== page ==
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Fire in the forestAuthor(s): James M. Saveland
Source: In: L.G. Eskew, comp. Forest health through silviculture: proceedings of the 1995 National Silviculture Workshop, Mescalero, New Mexico, May 8-11, 1995. Gen. Tech. Rep. RM-GTR-267. Fort Collins, CO: U.S. Department of Agriculture, Forest Service, Rocky Mountain Forest and Range Experiment Station: 14-19
Publication Series: General Technical Report (GTR)
Station: Rocky Mountain Research Station
PDF: Download Publication (439.56 KB)
DescriptionFrom ancient philosophies to present day science, the ubiquity of change and the process of transformation are core concepts. The primary focus of a recent white paper on disturbance ecology is summed up by the Greek philosopher Heraclitus who stated, "Nothing is permanent but change." Disturbance processes, such as fire, provide a window into the emerging world of nonequilibrium theory. In contrast to a steady state view of the world, nonequilibrium theory asserts that biological communities are always recovering from the last disturbance. Disturbance is somewhat of a misnomer, connoting disruption of an equilibrium. Disturbance is about death and rebirth, the continuous process of renewal. Incorporating the process of renewal and transformation is the key to creating healthy forests and effective organizations. The process of continuous renewal in organizations is embodied in the concept of learning organizations. Building shared vision is one of the cornerstones of a learning organization and is the first step to incorporating disturbance ecology in land management practices.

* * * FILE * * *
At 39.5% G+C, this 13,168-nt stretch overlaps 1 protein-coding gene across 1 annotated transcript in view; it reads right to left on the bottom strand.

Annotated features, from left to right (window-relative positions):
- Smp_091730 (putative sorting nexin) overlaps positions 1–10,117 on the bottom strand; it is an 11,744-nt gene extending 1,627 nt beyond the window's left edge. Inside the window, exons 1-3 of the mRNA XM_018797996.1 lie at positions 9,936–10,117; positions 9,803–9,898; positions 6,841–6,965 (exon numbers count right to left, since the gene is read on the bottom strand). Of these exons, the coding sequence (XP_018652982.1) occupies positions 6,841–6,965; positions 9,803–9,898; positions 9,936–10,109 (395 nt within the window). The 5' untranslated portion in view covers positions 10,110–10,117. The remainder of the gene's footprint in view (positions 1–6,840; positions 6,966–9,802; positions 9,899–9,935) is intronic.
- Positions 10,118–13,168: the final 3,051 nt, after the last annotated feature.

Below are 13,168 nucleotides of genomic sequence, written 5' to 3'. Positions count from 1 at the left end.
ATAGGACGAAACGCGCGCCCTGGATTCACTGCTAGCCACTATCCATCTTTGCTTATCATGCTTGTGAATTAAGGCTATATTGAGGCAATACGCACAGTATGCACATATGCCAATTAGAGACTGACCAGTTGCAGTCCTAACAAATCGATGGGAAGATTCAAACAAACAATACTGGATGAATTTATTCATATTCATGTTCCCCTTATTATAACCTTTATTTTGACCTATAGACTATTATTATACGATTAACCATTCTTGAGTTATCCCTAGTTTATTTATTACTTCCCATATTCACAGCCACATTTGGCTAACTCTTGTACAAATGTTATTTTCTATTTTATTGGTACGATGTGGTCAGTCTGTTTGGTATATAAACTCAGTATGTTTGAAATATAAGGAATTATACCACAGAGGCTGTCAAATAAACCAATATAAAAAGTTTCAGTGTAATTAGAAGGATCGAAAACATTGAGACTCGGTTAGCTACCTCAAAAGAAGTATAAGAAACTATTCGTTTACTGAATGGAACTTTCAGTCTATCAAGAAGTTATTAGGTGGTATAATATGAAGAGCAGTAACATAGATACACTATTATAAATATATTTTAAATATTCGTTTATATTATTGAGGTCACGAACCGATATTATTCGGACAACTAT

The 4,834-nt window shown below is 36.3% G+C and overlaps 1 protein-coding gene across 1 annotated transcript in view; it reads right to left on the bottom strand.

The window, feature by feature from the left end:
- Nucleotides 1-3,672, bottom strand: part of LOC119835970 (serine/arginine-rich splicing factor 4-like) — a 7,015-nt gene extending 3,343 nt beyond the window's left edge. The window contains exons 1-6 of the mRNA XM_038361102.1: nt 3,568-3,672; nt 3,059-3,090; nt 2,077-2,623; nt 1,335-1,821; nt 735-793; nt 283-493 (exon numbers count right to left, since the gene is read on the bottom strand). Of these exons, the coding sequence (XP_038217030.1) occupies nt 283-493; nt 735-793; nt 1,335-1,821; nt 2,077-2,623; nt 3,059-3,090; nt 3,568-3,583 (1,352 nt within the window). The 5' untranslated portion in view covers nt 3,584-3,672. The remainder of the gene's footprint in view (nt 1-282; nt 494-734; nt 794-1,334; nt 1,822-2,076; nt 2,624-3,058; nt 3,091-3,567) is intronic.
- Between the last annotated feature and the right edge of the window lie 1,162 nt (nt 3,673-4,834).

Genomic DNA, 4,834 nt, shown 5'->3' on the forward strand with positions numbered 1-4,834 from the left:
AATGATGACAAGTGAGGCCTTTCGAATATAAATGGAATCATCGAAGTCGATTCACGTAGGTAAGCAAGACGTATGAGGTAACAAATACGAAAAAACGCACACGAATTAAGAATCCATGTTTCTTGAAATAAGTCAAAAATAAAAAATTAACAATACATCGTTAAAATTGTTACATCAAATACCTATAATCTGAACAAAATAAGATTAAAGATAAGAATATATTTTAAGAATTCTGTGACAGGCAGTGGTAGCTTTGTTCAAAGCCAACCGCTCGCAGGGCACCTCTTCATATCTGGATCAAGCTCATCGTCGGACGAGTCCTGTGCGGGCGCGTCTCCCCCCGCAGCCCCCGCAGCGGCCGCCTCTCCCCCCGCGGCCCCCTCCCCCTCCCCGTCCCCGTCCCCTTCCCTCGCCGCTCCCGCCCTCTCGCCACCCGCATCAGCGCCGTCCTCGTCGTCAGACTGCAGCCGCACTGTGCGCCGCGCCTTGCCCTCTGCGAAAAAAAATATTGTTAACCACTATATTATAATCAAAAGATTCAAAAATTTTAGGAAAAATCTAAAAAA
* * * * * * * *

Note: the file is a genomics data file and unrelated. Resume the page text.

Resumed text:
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CitationSaveland, James M. 1995. Fire in the forest. In: L.G. Eskew, comp. Forest health through silviculture: proceedings of the 1995 National Silviculture Workshop, Mescalero, New Mexico, May 8-11, 1995. Gen. Tech. Rep. RM-GTR-267. Fort Collins, CO: U.S. Department of Agriculture, Forest Service, Rocky Mountain Forest and Range Experiment Station: 14-19
Keywordschange, process of transformation, disturbance processes, disturbance ecology
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